Have there been specific Leitwissenschaften in antiquity which proved influential when meeting with other sciences or cultures? This is the core question of the book Leitbild Wissenschaft? edited recently by Jürgen Dummer and Meinolf Vielberg. The book is the product of a series of lectures by scholars from various disciplines which accompanied the graduate seminar (Graduiertenkolleg) Leitbilder der Spätantike at the University of Jena in 1998/99.
The collection starts with a paper by Hans Hinrich Biesterfeldt (pp.9-37) which can be singled out from the following essays as it is the only one actually dealing with the direct reception of antiquity, namely the influence of hellenistic medicine, theology and science on Arabic-Islamic culture, which is mainly based on school curricula surviving from pre-Islamic times. Biesterfeldt not only shows in how many and fruitful ways the ancient heritage was accepted by the Islamic world, but also refers to the lucky cases where as a result of this acceptance Arabic translations help classical philologists to reconstruct the Greek original texts either totally lost or extant only in manuscripts younger and more doubtful than the Arabic version.
The second contribution, by Philippe Bruggisser (pp. 39-76), which is a German translation of the original,1 deals with the asylum of Romulus and its varying perception in the Christian and pagan tradition. This different perception is illustrated by the way in which the asylum is judged in Augustine’s City of God and Servius’ commentaries on Virgil.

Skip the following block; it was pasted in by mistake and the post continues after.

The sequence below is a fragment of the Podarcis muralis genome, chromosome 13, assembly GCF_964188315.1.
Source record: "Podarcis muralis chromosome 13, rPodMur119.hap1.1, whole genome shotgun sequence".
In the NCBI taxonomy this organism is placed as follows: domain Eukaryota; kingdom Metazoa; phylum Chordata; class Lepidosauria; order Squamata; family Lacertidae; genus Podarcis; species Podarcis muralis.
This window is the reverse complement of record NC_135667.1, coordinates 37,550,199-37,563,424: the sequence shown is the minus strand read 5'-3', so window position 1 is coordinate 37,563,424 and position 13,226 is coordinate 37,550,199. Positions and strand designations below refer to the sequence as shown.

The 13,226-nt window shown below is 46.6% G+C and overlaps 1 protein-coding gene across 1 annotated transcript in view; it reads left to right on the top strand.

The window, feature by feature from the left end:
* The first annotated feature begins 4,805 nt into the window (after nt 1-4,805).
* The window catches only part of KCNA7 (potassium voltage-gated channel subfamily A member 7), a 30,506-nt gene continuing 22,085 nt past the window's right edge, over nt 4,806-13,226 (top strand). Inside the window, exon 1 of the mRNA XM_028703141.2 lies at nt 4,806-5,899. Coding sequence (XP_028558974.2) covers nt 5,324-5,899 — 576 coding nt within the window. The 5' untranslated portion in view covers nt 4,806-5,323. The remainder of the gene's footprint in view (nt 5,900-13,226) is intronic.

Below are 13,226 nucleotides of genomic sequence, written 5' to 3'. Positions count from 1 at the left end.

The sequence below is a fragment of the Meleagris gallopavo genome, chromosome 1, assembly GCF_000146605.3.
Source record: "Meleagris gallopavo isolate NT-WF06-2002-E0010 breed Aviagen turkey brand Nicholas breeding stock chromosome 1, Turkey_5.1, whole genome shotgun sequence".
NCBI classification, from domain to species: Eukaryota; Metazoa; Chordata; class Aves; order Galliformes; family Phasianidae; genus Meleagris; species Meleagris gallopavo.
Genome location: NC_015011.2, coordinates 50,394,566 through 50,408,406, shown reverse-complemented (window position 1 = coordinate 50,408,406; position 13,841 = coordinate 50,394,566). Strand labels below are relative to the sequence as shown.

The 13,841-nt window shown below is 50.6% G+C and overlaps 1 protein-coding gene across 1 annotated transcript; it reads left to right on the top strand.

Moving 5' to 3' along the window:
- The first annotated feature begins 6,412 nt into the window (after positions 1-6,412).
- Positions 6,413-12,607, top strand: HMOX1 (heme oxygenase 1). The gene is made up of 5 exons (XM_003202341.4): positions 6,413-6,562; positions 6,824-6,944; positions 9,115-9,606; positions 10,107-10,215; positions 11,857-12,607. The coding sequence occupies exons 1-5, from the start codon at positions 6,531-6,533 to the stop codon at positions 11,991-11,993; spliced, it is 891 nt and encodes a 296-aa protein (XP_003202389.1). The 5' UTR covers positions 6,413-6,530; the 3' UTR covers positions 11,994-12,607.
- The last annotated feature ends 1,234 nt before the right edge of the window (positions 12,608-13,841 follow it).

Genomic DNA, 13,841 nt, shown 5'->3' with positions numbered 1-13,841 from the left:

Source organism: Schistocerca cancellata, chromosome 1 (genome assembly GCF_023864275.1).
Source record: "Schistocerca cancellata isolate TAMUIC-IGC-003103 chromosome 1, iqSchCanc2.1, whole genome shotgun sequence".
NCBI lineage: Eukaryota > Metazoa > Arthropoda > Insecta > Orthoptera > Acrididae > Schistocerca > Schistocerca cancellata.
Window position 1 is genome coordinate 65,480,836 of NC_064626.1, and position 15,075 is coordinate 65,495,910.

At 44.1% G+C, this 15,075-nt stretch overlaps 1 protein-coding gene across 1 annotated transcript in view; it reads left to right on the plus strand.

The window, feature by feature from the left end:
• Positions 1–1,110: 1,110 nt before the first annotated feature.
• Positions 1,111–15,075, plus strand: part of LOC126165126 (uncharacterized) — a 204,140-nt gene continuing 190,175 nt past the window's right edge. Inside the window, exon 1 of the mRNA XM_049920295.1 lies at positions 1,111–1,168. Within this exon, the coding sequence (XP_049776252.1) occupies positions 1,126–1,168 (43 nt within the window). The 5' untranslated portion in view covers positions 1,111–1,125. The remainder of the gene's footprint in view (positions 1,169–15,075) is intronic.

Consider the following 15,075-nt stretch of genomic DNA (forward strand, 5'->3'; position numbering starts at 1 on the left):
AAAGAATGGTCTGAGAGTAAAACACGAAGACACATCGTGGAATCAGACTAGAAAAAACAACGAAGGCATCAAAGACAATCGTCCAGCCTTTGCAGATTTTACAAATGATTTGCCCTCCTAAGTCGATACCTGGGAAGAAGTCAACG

The influence of the educational system of antiquity is also demonstrated in the essay by Richard Klein (pp. 105-147), which discusses the achievement of the three famous Cappadocian bishops, Basil of Caesarea, Gregory of Nazianzus, and Gregory of Nyssa, who estimated highly the heritage of the classical tradition for Christian education of late antiquity and with their monastic rules established a tradition which has lasted until modern times.
Raban von Haehling’s paper, “Das Verhältnis frühchristlicher Theologen zu den Naturwissenschaften” (pp. 77-103), in fact does not concentrate only on the sciences. Von Haehling rather speaks of Christian authors and their opinions on the canon of Greco-Roman education as a whole and concludes vaguely: “Doch bei zunehmender zeitlicher Distanz und angesichts der Ausbreitung des Christentums erweist sich eine gänzliche Negierung der Naturwissenschaften als unangebracht …”
Stephan Mitchell, in his interesting article on the boundaries between Jewish, Christian and pagan religion, which is based on his earlier studies on the cult of Theos Hypsistos,2 tries to prove that despite the hostile but obviously exaggerated passages about Jews in Tacitus and others under the Emperors Julian and Claudian, the Jewish religion was widely accepted, and the fusion of manners, customs and thoughts with Rome was therefore inevitable. Of course the graphic illustrations make his arguments seem sometimes simplistic, but the idea of the syncretic monotheism of the theosebes remains a fascinating thesis. Mitchell closes with the verdict that the period 40 to 70 AD was ideal for the dissemination of Christianity, especially since many educated Romans were open to this new form of Judaism — had the crucifixion taken place a generation later, the new religion would never have been so successful.